5 3D Printing Technologies on Every Bioengineer’s Wish List
Anne Nasato posted on September 07, 2016 |
Organs-on-a-chip, skin manufacturing, facial reconstruction, multi-organ drug screens and plug-in bl...
This photograph shows high throughput bioprinting of cells into microwells. (Image courtesy of Ozbolat Lab/Penn State.)
This photograph shows high throughput bioprinting of cells into microwells. (Image courtesy of Ozbolat Lab/Penn State.)
We can already 3D print custom prosthetics, but today’s bioengineers have even bigger plans for the capabilities that come with 3D printing technology. Here, we take a look at five ways bioengineers want to use 3D printing.


1) Organs-on-a-Chip

Organs-on-a-chip are 3-D systems microengineered to duplicate human tissue. It is the point of intersection between microfluidic fabrication and bioprinting. The main challenge here is in manufacturing and the ability to expand the use of this technology.

This lung-on-a-chip mimics the mechanical and biochemical properties of the human organ. (Image courtesy of Wyss Institute/Harvard.)
This lung-on-a-chip mimics the mechanical and biochemical properties of the human organ. (Image courtesy of Wyss Institute/Harvard.)
However, 3D printing technology can mitigate or even eliminate this issue by significantly reducing production costs. The technology has already been used to grow lung, gut and pancreatic tissues on chips using human stem cells.

"In future studies, more advanced 3D bioprinters that can print a range of viscous materials may be utilized to print and fabricate both the microfluidic platform and patterned complex tissues inside the device simultaneously,” said Savas Tasoglu, assistant professor of mechanical engineering at the University of Connecticut. “Such closed integrated systems will greatly simplify the fabrication of organ-on-a-chip models and enable faster iterations of organ-on-a-chip designs."


2) Skin Manufacturing

Skin bioprinting requires the use of sophisticated machine controls for tissue engineering. This technology is already able to create pigmented skin models, aging skin models, vasculature networks and hair follicles. The printed skin is made from cells set down on a collagen gel. After just 10 days of cultivation, this printed skin already showed signs of intercellular connections and biologically normal cell markers. Engineering researchers have also been able to grow blood vessels this way.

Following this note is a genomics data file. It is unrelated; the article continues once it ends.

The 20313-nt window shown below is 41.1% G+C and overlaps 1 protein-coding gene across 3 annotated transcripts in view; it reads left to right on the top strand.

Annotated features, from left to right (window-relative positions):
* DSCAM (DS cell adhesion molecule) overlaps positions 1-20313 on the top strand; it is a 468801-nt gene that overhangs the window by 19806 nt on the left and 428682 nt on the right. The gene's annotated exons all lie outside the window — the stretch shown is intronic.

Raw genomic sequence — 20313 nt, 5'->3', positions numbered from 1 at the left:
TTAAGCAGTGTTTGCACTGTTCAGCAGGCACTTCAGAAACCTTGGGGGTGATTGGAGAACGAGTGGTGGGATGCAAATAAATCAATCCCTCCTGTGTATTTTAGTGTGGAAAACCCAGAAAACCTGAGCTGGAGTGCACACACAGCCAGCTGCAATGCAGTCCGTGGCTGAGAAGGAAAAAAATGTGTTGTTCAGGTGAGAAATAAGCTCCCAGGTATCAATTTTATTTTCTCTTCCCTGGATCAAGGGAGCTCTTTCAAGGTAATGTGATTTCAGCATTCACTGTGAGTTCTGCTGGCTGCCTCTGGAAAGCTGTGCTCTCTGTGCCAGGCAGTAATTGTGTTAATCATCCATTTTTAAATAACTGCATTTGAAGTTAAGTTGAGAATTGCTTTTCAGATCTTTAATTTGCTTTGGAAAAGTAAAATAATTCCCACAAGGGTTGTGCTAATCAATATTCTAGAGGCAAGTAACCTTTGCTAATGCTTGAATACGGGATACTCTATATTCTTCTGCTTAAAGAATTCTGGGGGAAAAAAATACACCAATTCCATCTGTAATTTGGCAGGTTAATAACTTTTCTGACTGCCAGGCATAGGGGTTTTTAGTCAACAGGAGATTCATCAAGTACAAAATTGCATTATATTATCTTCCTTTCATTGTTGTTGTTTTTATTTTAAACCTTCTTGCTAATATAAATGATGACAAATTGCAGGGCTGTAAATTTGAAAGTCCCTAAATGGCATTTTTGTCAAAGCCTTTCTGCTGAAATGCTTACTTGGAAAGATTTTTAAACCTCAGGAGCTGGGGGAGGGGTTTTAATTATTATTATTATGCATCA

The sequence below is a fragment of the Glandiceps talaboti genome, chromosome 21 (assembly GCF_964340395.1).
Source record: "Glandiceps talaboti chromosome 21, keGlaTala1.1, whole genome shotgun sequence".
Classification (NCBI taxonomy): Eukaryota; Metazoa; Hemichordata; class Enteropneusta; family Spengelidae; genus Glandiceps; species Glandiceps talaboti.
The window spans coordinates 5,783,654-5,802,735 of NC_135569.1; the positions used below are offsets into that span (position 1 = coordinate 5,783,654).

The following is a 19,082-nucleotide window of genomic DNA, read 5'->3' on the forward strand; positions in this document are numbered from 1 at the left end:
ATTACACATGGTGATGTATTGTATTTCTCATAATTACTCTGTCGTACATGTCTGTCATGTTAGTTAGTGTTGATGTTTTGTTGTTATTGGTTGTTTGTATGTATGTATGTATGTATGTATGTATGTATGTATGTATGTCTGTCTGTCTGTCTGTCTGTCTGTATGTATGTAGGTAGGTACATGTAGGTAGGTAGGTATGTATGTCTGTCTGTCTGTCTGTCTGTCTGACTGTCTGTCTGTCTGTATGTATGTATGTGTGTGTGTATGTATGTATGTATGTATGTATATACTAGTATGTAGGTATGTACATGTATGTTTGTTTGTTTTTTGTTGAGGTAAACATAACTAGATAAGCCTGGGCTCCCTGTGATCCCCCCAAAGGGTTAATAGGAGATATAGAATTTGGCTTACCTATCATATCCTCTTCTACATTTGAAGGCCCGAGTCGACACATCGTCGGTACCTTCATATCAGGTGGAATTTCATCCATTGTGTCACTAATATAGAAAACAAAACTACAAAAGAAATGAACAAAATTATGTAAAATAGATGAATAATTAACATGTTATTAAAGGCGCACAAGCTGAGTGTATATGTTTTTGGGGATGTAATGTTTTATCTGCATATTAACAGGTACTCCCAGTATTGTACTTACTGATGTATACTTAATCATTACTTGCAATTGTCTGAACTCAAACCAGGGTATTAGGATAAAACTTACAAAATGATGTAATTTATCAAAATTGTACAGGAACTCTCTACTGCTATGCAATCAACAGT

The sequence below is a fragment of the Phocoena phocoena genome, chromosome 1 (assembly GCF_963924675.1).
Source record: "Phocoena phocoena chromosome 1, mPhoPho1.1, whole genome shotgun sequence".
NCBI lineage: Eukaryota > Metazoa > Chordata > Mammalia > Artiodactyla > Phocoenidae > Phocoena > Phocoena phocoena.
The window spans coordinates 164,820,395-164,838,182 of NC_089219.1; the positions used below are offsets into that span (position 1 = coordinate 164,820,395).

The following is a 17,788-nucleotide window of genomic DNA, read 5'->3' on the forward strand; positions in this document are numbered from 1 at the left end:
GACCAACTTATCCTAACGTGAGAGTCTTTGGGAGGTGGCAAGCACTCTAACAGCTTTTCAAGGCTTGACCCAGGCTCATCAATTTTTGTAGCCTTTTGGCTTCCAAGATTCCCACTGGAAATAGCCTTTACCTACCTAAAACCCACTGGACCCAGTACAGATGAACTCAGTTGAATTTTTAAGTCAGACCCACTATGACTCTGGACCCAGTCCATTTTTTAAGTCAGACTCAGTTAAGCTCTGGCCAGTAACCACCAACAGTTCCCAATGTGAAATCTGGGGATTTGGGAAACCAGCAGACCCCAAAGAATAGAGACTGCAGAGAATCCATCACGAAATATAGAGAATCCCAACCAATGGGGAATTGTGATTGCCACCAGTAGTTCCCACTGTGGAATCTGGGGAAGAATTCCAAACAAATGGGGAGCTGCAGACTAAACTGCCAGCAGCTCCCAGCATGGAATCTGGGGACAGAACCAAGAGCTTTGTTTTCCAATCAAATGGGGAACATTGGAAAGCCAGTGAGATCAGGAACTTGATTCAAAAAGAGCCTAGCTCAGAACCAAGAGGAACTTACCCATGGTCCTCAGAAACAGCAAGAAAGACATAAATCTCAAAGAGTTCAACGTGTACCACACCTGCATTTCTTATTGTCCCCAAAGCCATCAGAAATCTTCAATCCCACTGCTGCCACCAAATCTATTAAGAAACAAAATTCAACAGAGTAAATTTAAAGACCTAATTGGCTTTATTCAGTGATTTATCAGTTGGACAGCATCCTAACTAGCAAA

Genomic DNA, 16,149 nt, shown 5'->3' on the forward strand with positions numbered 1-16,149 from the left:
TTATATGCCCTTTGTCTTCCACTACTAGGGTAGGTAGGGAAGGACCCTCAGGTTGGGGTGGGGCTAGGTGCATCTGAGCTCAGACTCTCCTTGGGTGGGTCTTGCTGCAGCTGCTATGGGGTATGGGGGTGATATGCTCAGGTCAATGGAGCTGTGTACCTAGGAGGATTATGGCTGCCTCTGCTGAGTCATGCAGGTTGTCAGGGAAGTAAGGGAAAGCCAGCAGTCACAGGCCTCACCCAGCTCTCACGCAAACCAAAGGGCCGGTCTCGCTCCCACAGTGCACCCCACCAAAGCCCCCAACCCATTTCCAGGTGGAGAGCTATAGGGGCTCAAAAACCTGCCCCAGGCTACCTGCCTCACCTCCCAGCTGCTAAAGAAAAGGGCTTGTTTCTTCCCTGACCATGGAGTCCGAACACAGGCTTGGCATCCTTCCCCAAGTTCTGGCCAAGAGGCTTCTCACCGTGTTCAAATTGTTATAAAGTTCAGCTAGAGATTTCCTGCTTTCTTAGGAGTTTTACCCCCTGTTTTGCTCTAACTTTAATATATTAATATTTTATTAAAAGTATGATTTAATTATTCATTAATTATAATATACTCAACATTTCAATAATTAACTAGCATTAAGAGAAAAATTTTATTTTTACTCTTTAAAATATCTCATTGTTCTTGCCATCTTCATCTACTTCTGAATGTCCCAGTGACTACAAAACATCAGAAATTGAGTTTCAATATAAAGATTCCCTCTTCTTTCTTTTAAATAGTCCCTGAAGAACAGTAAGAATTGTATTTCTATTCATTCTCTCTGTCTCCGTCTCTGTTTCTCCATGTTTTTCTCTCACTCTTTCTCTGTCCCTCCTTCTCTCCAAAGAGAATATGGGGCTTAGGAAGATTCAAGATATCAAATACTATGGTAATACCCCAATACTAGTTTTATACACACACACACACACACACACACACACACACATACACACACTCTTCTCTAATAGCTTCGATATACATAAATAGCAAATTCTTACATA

Cosmetics manufacturer L'Oreal has partnered with bioprinting company Organovo to develop 3D-printed skin for cosmetics testing. (Image courtesy of L'Oreal/Organovo.)
Cosmetics maker L'Oreal has partnered with bioprinting company Organovo to develop 3D-printed skin for cosmetics testing. (Image courtesy of L'Oreal/Organovo.)
While this bioengineering technology is tangibly within reach, the designs necessary to help patients—such as those with burns or chronic wounds—are only beginning to be explored. Regarding the exciting possibilities for this technology, Wei Long Ng and co-authors at the Nanyang Technological University in Singapore commented:

"Although the ultimate goal of bioprinting a skin equivalent with complete functional performance has yet to be achieved, bioprinting shows promises in several critical aspects of skin tissue engineering, including creating pigmented and/or aging skin models, vasculature networks, and hair follicles."